How our greatest frontier lies on the border of the possible, and our greatest explorers are those who push it forward.
On every page in the book of human history, you’ll find the names of pioneers and explorers who ventured into the unknown, propelled only by the will to discover and the thirst for knowledge.
From our ancient ancestors who would wander to each corner of the earth, to the astronauts, who at this moment float peacefully above it, we are defined by our curiosity and our will to stop at nothing in our quest to understand.
The same is true for our largest frontier yet.
Many have called the exploration of space our final frontier, others argue that our next great discovery lives among undiscovered species at the ocean’s depths.
We believe instead of fur-capped woodsmen and starry-eyed astronauts, today’s great explorers are the innovators, scientists, and researchers pushing medicine and technology forward and saving lives in the process.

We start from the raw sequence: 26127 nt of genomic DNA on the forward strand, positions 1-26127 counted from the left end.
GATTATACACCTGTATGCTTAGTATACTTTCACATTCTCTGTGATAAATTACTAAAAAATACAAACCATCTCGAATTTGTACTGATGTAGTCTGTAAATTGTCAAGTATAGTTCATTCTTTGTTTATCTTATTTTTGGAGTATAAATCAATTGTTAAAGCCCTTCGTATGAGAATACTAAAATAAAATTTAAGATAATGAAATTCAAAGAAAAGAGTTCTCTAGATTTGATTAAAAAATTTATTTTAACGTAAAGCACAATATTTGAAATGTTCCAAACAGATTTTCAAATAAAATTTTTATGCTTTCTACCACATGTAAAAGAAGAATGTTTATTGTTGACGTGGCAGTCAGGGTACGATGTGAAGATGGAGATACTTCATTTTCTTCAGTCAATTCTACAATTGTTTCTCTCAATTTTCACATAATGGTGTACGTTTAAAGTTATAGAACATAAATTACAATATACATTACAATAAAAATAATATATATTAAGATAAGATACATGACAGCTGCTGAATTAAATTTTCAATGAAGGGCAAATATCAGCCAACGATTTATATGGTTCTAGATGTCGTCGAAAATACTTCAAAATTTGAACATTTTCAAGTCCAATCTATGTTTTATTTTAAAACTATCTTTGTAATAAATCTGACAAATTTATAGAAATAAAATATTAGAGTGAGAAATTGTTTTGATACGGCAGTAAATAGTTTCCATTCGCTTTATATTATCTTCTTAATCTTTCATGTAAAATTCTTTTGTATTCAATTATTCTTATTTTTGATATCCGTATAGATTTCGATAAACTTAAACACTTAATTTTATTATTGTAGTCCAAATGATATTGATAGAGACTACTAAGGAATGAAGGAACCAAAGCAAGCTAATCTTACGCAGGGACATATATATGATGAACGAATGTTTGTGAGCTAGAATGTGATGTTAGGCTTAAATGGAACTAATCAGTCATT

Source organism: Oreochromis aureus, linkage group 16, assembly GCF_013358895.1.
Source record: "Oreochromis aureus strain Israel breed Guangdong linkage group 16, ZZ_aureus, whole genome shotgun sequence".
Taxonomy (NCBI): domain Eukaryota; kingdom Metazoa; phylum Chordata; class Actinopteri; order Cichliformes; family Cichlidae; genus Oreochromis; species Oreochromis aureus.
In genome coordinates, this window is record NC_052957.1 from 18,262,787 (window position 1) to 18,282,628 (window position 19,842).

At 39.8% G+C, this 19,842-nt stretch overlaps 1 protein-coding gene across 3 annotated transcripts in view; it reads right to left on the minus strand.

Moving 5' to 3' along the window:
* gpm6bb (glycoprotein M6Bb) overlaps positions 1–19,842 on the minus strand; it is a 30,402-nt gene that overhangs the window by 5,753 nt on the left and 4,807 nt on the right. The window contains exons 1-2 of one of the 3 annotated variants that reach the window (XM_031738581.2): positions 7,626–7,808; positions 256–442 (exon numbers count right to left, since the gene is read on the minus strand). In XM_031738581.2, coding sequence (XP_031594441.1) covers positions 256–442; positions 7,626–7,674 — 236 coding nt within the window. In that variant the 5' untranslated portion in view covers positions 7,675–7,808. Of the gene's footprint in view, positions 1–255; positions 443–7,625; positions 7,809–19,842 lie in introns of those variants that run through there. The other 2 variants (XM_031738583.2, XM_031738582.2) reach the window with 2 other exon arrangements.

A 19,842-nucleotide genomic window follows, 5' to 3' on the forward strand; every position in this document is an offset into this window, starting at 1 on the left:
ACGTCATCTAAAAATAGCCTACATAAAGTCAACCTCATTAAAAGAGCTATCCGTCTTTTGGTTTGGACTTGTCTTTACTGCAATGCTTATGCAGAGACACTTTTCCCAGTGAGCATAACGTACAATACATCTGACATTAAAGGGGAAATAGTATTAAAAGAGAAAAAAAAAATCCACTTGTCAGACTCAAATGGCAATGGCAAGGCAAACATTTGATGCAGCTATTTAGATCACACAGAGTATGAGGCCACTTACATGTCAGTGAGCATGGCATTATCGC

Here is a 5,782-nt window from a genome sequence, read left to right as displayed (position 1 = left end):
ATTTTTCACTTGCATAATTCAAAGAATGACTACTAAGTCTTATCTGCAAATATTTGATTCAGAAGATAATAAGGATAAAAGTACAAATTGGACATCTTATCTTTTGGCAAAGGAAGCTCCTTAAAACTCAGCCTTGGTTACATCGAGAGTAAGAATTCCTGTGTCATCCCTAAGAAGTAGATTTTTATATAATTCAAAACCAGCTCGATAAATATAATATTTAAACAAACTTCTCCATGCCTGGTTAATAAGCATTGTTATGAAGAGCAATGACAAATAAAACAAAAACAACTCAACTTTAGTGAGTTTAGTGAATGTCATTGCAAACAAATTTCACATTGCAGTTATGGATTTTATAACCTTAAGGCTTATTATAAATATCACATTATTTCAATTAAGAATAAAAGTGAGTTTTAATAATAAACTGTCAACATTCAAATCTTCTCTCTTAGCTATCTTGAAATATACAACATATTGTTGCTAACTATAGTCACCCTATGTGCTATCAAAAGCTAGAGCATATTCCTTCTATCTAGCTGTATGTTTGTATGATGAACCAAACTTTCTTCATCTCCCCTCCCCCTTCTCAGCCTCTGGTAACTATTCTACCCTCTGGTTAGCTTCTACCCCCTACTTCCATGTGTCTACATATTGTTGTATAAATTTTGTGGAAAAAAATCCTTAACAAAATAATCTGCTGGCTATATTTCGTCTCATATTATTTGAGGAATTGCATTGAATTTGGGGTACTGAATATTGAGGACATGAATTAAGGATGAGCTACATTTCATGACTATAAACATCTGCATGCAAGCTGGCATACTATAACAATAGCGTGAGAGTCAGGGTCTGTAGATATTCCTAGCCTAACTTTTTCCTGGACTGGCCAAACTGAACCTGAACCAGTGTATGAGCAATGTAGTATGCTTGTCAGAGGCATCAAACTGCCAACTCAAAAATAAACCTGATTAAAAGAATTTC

But there’s a problem…
The goals of the patient and of the innovator were always the same: return the patient to the best state of health as quickly and safely as possible. But these goals have become misaligned, forcing patients to become bystanders, passively observing their own Care Plan instead of the driving force at the center of it. Innovation funding has become deployed, the model has broken and Aevolve exists to fix it and return power and agency to the patients that have missed it.
We’ve done this by building a platform that allows innovators around the world to access the resources they need by connecting them with the patients and investors that supply them we’re able to offer patients hope and extend a hand as allies.
We’re here to ensure that scientists, doctors, and innovators around the world have the support they need to push medicine forward and so that another potentially life saving innovation never again dies trapped in the long and expensive approvals process.
By using new technologies to solve old problems, Aevolve is connecting patients with the innovators developing the medicines, cures, and treatments that they could one day rely on. By realigning the incentives of both patients and innovators we can return balance to a system that desperately needs it.